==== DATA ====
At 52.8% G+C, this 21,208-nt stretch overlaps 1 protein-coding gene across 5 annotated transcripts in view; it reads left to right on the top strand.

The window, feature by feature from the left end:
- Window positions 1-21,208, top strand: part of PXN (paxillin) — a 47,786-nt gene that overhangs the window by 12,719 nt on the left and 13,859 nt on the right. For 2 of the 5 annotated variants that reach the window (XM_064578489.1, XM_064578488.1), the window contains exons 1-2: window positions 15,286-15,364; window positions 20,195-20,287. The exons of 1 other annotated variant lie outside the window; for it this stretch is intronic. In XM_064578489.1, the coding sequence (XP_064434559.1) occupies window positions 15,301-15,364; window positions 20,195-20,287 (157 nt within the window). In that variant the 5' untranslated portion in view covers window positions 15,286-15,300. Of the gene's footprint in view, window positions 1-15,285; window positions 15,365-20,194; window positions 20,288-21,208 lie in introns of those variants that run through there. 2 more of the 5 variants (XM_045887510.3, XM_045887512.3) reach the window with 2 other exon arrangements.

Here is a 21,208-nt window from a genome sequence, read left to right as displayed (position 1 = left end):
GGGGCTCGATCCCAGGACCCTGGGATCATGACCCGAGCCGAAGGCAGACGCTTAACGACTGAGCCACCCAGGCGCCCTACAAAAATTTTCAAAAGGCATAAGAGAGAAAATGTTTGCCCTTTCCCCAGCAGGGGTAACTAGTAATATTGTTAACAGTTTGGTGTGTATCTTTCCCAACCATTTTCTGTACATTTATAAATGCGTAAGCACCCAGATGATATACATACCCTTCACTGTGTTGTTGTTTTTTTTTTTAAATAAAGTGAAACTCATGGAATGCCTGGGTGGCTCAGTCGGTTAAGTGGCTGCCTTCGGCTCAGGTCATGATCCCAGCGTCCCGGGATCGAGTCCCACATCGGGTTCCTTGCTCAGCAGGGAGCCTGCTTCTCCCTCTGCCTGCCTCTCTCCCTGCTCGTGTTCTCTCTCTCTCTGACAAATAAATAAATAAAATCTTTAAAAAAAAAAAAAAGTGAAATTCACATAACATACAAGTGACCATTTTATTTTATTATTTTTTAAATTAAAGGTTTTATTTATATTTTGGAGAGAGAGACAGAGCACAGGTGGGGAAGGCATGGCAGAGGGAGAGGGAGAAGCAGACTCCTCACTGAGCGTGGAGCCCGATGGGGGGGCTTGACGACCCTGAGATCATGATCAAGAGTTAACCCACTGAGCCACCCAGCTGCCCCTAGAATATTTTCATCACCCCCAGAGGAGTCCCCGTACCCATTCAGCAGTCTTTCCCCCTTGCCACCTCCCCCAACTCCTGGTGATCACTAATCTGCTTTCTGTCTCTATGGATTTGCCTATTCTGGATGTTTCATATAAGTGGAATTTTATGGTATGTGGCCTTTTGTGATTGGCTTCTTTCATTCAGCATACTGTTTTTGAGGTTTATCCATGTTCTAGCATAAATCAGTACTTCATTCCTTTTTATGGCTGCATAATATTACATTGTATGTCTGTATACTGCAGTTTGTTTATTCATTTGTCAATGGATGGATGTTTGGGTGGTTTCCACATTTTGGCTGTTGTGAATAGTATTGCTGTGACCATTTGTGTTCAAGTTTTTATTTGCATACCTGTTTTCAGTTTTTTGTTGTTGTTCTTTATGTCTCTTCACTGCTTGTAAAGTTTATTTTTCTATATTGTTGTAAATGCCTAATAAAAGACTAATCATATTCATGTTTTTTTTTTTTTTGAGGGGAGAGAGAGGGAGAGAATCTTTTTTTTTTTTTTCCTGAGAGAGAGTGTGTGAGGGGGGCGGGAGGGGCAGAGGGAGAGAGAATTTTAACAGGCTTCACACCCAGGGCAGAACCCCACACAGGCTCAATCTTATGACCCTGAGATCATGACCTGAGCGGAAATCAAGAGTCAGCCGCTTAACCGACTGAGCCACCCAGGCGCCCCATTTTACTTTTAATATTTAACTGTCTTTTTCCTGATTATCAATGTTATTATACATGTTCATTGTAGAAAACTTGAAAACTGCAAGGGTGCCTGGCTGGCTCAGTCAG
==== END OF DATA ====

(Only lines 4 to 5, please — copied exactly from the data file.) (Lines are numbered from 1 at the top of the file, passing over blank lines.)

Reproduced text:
Here is a 21,208-nt window from a genome sequence, read left to right as displayed (position 1 = left end):
GGGGCTCGATCCCAGGACCCTGGGATCATGACCCGAGCCGAAGGCAGACGCTTAACGACTGAGCCACCCAGGCGCCCTACAAAAATTTTCAAAAGGCATAAGAGAGAAAATGTTTGCCCTTTCCCCAGCAGGGGTAACTAGTAATATTGTTAACAGTTTGGTGTGTATCTTTCCCAACCATTTTCTGTACATTTATAAATGCGTAAGCACCCAGATGATATACATACCCTTCACTGTGTTGTTGTTTTTTTTTTTAAATAAAGTGAAACTCATGGAATGCCTGGGTGGCTCAGTCGGTTAAGTGGCTGCCTTCGGCTCAGGTCATGATCCCAGCGTCCCGGGATCGAGTCCCACATCGGGTTCCTTGCTCAGCAGGGAGCCTGCTTCTCCCTCTGCCTGCCTCTCTCCCTGCTCGTGTTCTCTCTCTCTCTGACAAATAAATAAATAAAATCTTTAAAAAAAAAAAAAAGTGAAATTCACATAACATACAAGTGACCATTTTATTTTATTATTTTTTAAATTAAAGGTTTTATTTATATTTTGGAGAGAGAGACAGAGCACAGGTGGGGAAGGCATGGCAGAGGGAGAGGGAGAAGCAGACTCCTCACTGAGCGTGGAGCCCGATGGGGGGGCTTGACGACCCTGAGATCATGATCAAGAGTTAACCCACTGAGCCACCCAGCTGCCCCTAGAATATTTTCATCACCCCCAGAGGAGTCCCCGTACCCATTCAGCAGTCTTTCCCCCTTGCCACCTCCCCCAACTCCTGGTGATCACTAATCTGCTTTCTGTCTCTATGGATTTGCCTATTCTGGATGTTTCATATAAGTGGAATTTTATGGTATGTGGCCTTTTGTGATTGGCTTCTTTCATTCAGCATACTGTTTTTGAGGTTTATCCATGTTCTAGCATAAATCAGTACTTCATTCCTTTTTATGGCTGCATAATATTACATTGTATGTCTGTATACTGCAGTTTGTTTATTCATTTGTCAATGGATGGATGTTTGGGTGGTTTCCACATTTTGGCTGTTGTGAATAGTATTGCTGTGACCATTTGTGTTCAAGTTTTTATTTGCATACCTGTTTTCAGTTTTTTGTTGTTGTTCTTTATGTCTCTTCACTGCTTGTAAAGTTTATTTTTCTATATTGTTGTAAATGCCTAATAAAAGACTAATCATATTCATGTTTTTTTTTTTTTTGAGGGGAGAGAGAGGGAGAGAATCTTTTTTTTTTTTTTCCTGAGAGAGAGTGTGTGAGGGGGGCGGGAGGGGCAGAGGGAGAGAGAATTTTAACAGGCTTCACACCCAGGGCAGAACCCCACACAGGCTCAATCTTATGACCCTGAGATCATGACCTGAGCGGAAATCAAGAGTCAGCCGCTTAACCGACTGAGCCACCCAGGCGCCCCATTTTACTTTTAATATTTAACTGTCTTTTTCCTGATTATCAATGTTATTATACATGTTCATTGTAGAAAACTTGAAAACTGCAAGGGTGCCTGGCTGGCTCAGTCAG